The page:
The Bhakti part of yoga is perhaps the one component that I most struggle with. Born without a religion and living as an atheist, I had very little personal understanding of devotion towards a particular religion, deity, or personification of a God. Consequently, looking up to a teacher and seeing him as a spiritual guru way above my realm rather than equal to me is a fairly new concept. That said, my 300 hours of training in the Jivamukti Yoga method has allowed me to observe and explore these ideas of devotion and surrender. And although jñāna yoga (path of knowledge) through the maryada marg (effortful path, liberation through self-introspection, meditation, and looking for the Self within) is still what resonates with me, I have become a lot more tolerant and understanding of individuals who choose to pursue the pushti marg (the path of grace through chanting, bhakti/devotion, looking out to an external God through religion or otherwise).
One such Bhakta (someone who pursues Bhakti yoga) is Bhagavan Das, famous for his chanting and notorious for his sexual pursuit of young women. The documentary Karmageddon, by exploring the complexity, or perhaps the in-your-face simplicity by which Bhagavan Das lives his life, poses many questions about the concept of gurus, the relationship between emotional stability and spiritual maturity, and the spiritual precepts that may at times seem difficult to comprehend (e.g. seeing the guru as perfect and complete).
It appears that Bhagavan Das uses spiritual seduction to lure young women into having sexual relationships with him. The psychology at play is at once fascinating and alarming. I was once told that one seduction tactic is through a fast drive on the highway. The speed produces some kind of fear and uncertainty, which is the same kind of excitement associated with falling in love. The object of seduction is then unable to distinguish where this feeling is coming from, and starts to associate it with the seducer. The same concept applies here. The spiritual seeker is fascinated, but whether it is towards the teachings or towards the teacher is unclear to the spiritual seeker herself. Bhagavan Das, in this documentary, is very upfront and unapologetic about his advances. He goes as far as equating sexual favors with spiritual service. Which begs the question, can a guru who is obviously flawed lead others into their path to enlightenment? What is a guru anyway? If there is a teacher within all of us, what is Bhagavan Das teaching us? Is he teaching us by holding up a mirror and showing us our own judgments and criticisms of another's imperfection? Isn't he perpetuating the mistrust of those like me, who struggle with bhakti to begin with? Does he not have a responsibility to practice what he preaches?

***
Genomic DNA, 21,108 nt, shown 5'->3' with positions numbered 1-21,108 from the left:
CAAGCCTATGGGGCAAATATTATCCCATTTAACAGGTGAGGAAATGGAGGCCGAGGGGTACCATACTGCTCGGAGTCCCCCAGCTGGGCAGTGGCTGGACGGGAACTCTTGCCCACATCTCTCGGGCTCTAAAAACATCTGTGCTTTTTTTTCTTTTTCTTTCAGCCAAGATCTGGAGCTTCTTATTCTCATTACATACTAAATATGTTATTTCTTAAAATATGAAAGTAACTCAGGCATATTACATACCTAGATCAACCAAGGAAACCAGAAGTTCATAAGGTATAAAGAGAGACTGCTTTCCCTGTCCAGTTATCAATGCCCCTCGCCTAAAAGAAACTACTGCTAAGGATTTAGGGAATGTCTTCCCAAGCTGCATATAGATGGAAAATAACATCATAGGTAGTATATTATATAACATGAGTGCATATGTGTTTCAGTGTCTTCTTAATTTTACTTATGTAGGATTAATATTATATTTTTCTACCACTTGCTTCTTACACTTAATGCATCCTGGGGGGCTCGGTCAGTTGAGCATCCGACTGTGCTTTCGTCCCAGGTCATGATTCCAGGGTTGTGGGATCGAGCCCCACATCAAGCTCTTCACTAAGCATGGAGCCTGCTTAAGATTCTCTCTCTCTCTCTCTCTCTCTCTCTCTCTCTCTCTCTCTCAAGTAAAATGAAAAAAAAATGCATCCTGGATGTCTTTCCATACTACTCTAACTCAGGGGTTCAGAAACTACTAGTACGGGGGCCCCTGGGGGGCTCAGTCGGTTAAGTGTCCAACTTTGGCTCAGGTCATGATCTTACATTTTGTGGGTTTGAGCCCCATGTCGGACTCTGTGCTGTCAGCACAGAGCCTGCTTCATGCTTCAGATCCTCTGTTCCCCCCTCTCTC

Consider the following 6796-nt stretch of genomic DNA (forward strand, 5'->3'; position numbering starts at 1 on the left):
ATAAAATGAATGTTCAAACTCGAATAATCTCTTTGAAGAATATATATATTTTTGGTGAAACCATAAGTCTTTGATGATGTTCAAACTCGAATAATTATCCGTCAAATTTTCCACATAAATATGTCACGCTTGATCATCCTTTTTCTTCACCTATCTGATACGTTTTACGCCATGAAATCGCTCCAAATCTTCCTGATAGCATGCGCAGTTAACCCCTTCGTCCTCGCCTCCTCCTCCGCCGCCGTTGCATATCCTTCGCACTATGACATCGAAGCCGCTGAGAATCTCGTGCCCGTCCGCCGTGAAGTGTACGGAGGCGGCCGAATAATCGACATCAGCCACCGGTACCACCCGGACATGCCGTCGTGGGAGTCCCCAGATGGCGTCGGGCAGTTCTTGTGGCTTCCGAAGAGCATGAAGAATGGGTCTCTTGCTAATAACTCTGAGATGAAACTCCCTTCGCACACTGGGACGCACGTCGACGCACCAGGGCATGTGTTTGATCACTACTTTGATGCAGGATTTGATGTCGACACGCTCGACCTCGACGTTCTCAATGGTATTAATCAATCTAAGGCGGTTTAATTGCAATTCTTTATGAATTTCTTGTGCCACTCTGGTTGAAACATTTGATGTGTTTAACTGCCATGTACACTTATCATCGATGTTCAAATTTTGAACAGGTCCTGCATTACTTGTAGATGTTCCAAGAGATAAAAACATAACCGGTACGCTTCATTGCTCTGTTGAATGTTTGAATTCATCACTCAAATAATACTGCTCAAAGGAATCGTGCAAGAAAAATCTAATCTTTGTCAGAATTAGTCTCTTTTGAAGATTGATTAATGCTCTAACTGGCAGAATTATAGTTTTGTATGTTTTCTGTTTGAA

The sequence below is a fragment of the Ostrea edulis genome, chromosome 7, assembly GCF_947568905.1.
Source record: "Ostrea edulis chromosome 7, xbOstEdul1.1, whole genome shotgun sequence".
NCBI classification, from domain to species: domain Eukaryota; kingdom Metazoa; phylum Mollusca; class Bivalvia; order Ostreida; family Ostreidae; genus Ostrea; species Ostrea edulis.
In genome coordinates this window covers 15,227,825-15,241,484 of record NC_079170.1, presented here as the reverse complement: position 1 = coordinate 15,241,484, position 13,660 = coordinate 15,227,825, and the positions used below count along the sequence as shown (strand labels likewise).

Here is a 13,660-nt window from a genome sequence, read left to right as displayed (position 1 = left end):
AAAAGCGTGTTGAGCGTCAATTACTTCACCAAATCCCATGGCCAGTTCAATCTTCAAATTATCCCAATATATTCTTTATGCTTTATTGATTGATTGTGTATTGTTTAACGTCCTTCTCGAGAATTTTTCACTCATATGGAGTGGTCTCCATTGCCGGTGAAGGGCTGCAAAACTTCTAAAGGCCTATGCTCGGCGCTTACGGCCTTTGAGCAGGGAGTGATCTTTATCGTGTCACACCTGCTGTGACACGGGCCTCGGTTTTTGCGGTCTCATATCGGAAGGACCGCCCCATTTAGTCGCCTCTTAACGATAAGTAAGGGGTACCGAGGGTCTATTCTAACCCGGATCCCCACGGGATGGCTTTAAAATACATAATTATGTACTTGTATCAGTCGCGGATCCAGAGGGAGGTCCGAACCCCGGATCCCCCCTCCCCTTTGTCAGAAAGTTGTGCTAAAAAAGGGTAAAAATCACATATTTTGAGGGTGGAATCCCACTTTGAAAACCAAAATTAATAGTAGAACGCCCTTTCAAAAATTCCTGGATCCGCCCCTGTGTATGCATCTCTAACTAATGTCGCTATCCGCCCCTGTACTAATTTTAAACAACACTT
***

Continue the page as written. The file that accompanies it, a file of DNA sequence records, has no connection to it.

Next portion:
Would it be small of me as a yogi to conclude that Bhagavan Das belongs to a 12-Step Addiction Recovery Program? Addictions being something I am familiar with, I see its signs in the narrative of the documentary. Addiction is the dependency created by using something- whether drugs, alcohol, sex, relationships, or even spirituality- to escape reality and responsibility. It is using the outside to escape the inside. It is creating so much drama in the external world to avoid confronting old and repressed wounds in the internal psyche. In the end, people become addicts not because they are bad people, but because they are unable to cope with the depth of their pain-- pain so deep-seated they usually start in childhood and are still unresolved.